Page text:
If you’ve been playing fantasy baseball for a while, there’s little doubt that you too haven’t fallen for a player and continue to go back to him year after year regardless of how many times he’s let you down. Whether you got the opportunity to watch him play and he impressed you or you owned him during a hot streak and was just able to follow him a little more closely than usual, there’s something about him that makes you believe that he is undoubtedly better than what his overall numbers are saying. You even find yourself making excuses for his poor performance, truly believing that had things just gone a little differently, then the guy could be a potential All-Star if you have a Lou Brown-ish sense of optimism. Nick Hundley is that guy for me and with Yasmani Grandal lost for the season and Hundley back in a starting role, I’m left with the question of whether or not to go back to that well just one more time.
A nasty injury history is what’s kept Hundley down all this time. At least that’s what I keep telling myself. I’m definitely not saying he’s the be-all, end-all of catchers, but if he could only stay healthy, his numbers would be comparable with many of the third tier catchers and thus be a legitimate long-term option even in single-catcher leagues.
I first noticed Hundley in 2007 when he smacked 20 home runs for Double-A San Antonio in the Texas League and improved his strikeout rate while continuing to maintain a 10-percent walk rate. In addition to the home runs, he hit 23 doubles and posted an improved .228 ISO for the year. He was never deemed a strong contact hitter and struggled to post a decent batting average, but the patience at the plate would help keep the on-base percentage respectable and the power was legitimate.
He struggled in his adjustment to the major leagues in 2008, but started out reasonably well the following season, his first full year. But from that start in 2009 to present day, every year has been marred by injury. He’s shown tremendous flashes of his talents at times, most notably, his final months in each of 2009 and 2010 for power potential and the final two months in 2011 (highlighted in this look at him I did back in December of 2011) where he not only showed strong power, but improved contact rates which helped increase his BABIP and push his batting average north of .300 for the first time in his pro career. But the constant flow of injuries has forced him to miss far too much time for those short stretches to make that much of an impact.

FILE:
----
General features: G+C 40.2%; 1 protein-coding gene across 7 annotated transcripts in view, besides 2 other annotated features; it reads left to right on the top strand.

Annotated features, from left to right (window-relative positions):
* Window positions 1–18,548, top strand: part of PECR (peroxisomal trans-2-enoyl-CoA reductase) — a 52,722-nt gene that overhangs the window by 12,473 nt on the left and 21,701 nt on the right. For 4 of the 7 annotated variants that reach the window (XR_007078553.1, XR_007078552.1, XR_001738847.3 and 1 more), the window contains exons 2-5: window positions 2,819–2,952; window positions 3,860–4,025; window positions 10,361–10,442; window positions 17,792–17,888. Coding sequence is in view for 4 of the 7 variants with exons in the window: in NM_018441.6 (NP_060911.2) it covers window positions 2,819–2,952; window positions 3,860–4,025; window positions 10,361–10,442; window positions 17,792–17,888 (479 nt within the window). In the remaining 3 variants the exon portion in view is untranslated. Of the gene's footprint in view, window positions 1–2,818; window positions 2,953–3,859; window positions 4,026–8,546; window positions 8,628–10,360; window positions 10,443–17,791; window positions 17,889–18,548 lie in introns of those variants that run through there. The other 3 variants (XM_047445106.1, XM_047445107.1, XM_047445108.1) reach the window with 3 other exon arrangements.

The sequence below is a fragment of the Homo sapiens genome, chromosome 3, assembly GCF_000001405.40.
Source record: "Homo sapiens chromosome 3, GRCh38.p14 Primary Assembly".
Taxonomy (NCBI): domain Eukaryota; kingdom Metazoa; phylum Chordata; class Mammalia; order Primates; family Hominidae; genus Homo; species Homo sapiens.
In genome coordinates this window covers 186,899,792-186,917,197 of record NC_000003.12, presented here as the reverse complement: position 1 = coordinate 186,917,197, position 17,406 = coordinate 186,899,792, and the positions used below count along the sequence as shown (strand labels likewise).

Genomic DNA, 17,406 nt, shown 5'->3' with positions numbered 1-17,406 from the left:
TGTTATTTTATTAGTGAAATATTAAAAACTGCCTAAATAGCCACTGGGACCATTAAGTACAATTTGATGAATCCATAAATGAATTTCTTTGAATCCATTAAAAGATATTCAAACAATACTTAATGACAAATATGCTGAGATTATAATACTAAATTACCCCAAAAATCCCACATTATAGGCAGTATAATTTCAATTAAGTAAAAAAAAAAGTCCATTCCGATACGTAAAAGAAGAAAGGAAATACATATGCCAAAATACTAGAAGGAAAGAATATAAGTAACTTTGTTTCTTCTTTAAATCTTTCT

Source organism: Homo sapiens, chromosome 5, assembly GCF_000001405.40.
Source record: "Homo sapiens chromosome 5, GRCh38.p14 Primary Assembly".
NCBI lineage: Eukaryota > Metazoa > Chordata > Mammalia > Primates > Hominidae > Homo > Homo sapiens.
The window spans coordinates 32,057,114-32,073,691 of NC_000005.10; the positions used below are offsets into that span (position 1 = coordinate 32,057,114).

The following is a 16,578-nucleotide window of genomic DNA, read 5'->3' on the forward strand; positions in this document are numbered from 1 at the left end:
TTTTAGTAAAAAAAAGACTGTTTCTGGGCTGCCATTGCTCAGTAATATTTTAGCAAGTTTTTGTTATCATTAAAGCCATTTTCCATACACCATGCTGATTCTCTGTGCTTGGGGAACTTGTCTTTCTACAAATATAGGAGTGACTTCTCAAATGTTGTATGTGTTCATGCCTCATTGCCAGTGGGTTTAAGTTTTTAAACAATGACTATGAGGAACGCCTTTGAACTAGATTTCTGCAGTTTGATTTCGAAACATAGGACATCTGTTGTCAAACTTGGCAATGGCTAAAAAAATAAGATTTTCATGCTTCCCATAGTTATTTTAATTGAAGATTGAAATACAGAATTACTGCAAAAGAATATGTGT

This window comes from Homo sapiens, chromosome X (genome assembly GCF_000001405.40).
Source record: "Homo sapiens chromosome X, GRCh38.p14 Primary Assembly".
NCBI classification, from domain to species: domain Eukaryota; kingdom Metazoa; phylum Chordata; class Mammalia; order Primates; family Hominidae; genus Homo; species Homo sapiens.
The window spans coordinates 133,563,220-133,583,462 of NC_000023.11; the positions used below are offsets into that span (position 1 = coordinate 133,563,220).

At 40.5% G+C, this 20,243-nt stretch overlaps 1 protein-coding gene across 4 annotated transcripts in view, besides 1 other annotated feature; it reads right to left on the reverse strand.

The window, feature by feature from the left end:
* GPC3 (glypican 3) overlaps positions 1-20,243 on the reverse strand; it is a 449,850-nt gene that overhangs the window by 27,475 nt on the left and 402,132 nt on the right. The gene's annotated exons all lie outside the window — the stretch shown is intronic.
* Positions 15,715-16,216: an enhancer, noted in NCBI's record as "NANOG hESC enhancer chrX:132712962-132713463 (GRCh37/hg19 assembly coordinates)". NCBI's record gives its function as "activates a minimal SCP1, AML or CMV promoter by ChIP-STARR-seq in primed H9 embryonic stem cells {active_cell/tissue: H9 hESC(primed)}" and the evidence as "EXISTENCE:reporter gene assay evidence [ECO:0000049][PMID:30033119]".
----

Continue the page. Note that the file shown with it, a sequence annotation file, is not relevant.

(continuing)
His ability to build off that end of 2011 and carry it over to 2012 was derailed by severe knee problems that he attempted to play through and while this year’s woes can’t be blamed on injury, we can look to the fact that, despite a strong first month, the trade talk increased as Grandal’s suspension was nearing its end and Hundley knew that no matter what he did, he was headed for bench duty should he stay in San Diego. He pressed to perform and the result was a huge drop in both power and average.
But since Grandal’s season-ending knee injury, Hundley has upped his game once again. Since the first of July, Hundley has decreased the strikeout rate, returned to a double-digit walk rate (hello, .389 OBP), and while he hasn’t shown much power, we still know that it’s there and ready to emerge. Small sample size? For sure. But you’ve got to start somewhere and the second half has traditionally been his strongest time. Could we be looking at a second half worthy of a waiver pick-up? With these improvements we’ve seen in July — should they carry over — we could be looking at a repeat of his late-season 2011 production.
As much as I have some sort of blind faith in Hundley and will likely take a shot on him in a couple of my two-catcher leagues, I’m not quite ready to fully endorse him just yet. Sure, if you’re deciding between him and say Chris Iannetta or Rob Brantly then I would say take the chance, but I’m not dropping anyone from the top four tiers to try him out. But keep a close eye on him as guys like Hundley always seem to fall through the cracks no matter how well they may be doing at the time. No one noticed him for a while during that two month stretch in 2011 and those who did, reaped huge benefits. Should he take off to open the second half of the season, he could be worth a pick-up and should injuries not derail his time, you could be looking at two and a half months’ worth of solid production from behind the plate.
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